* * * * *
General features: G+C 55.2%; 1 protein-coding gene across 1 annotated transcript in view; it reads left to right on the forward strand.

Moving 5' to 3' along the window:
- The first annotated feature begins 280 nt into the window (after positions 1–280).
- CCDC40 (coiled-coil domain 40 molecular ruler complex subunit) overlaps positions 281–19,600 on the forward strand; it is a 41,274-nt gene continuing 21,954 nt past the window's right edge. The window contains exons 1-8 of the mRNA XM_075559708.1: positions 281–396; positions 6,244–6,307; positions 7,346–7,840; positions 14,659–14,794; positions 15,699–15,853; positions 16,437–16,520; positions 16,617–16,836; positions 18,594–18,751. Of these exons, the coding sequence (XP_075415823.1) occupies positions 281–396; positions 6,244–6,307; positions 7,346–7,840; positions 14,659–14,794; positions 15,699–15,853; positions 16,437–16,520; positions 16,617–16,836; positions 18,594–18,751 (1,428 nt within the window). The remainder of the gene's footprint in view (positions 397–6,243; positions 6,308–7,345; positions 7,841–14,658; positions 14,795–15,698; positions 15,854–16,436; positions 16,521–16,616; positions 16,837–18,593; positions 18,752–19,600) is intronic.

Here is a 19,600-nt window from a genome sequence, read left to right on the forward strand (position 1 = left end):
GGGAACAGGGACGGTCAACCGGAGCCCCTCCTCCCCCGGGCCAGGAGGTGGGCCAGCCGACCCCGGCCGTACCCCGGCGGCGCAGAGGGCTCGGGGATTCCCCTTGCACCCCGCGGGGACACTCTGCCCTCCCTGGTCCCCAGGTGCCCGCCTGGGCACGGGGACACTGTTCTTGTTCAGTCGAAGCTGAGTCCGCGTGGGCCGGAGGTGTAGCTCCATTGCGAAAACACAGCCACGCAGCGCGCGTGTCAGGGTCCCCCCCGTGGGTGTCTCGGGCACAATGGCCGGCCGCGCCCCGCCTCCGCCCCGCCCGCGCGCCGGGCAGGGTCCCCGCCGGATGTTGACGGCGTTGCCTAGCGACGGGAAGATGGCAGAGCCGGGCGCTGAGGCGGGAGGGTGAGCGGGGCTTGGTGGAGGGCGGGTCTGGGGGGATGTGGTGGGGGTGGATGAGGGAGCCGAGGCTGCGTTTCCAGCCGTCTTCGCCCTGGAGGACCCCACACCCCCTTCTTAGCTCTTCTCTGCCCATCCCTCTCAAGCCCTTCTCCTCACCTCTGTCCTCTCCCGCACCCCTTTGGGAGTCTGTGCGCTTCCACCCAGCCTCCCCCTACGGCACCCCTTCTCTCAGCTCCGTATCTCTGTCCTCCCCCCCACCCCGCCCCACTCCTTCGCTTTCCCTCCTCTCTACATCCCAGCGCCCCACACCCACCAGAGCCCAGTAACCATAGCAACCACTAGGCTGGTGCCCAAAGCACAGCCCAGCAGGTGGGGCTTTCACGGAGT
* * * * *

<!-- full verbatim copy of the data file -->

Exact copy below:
General features: G+C 55.2%; 1 protein-coding gene across 1 annotated transcript in view; it reads left to right on the forward strand.

Moving 5' to 3' along the window:
- The first annotated feature begins 280 nt into the window (after positions 1–280).
- CCDC40 (coiled-coil domain 40 molecular ruler complex subunit) overlaps positions 281–19,600 on the forward strand; it is a 41,274-nt gene continuing 21,954 nt past the window's right edge. The window contains exons 1-8 of the mRNA XM_075559708.1: positions 281–396; positions 6,244–6,307; positions 7,346–7,840; positions 14,659–14,794; positions 15,699–15,853; positions 16,437–16,520; positions 16,617–16,836; positions 18,594–18,751. Of these exons, the coding sequence (XP_075415823.1) occupies positions 281–396; positions 6,244–6,307; positions 7,346–7,840; positions 14,659–14,794; positions 15,699–15,853; positions 16,437–16,520; positions 16,617–16,836; positions 18,594–18,751 (1,428 nt within the window). The remainder of the gene's footprint in view (positions 397–6,243; positions 6,308–7,345; positions 7,841–14,658; positions 14,795–15,698; positions 15,854–16,436; positions 16,521–16,616; positions 16,837–18,593; positions 18,752–19,600) is intronic.

Here is a 19,600-nt window from a genome sequence, read left to right on the forward strand (position 1 = left end):
GGGAACAGGGACGGTCAACCGGAGCCCCTCCTCCCCCGGGCCAGGAGGTGGGCCAGCCGACCCCGGCCGTACCCCGGCGGCGCAGAGGGCTCGGGGATTCCCCTTGCACCCCGCGGGGACACTCTGCCCTCCCTGGTCCCCAGGTGCCCGCCTGGGCACGGGGACACTGTTCTTGTTCAGTCGAAGCTGAGTCCGCGTGGGCCGGAGGTGTAGCTCCATTGCGAAAACACAGCCACGCAGCGCGCGTGTCAGGGTCCCCCCCGTGGGTGTCTCGGGCACAATGGCCGGCCGCGCCCCGCCTCCGCCCCGCCCGCGCGCCGGGCAGGGTCCCCGCCGGATGTTGACGGCGTTGCCTAGCGACGGGAAGATGGCAGAGCCGGGCGCTGAGGCGGGAGGGTGAGCGGGGCTTGGTGGAGGGCGGGTCTGGGGGGATGTGGTGGGGGTGGATGAGGGAGCCGAGGCTGCGTTTCCAGCCGTCTTCGCCCTGGAGGACCCCACACCCCCTTCTTAGCTCTTCTCTGCCCATCCCTCTCAAGCCCTTCTCCTCACCTCTGTCCTCTCCCGCACCCCTTTGGGAGTCTGTGCGCTTCCACCCAGCCTCCCCCTACGGCACCCCTTCTCTCAGCTCCGTATCTCTGTCCTCCCCCCCACCCCGCCCCACTCCTTCGCTTTCCCTCCTCTCTACATCCCAGCGCCCCACACCCACCAGAGCCCAGTAACCATAGCAACCACTAGGCTGGTGCCCAAAGCACAGCCCAGCAGGTGGGGCTTTCACGGAGT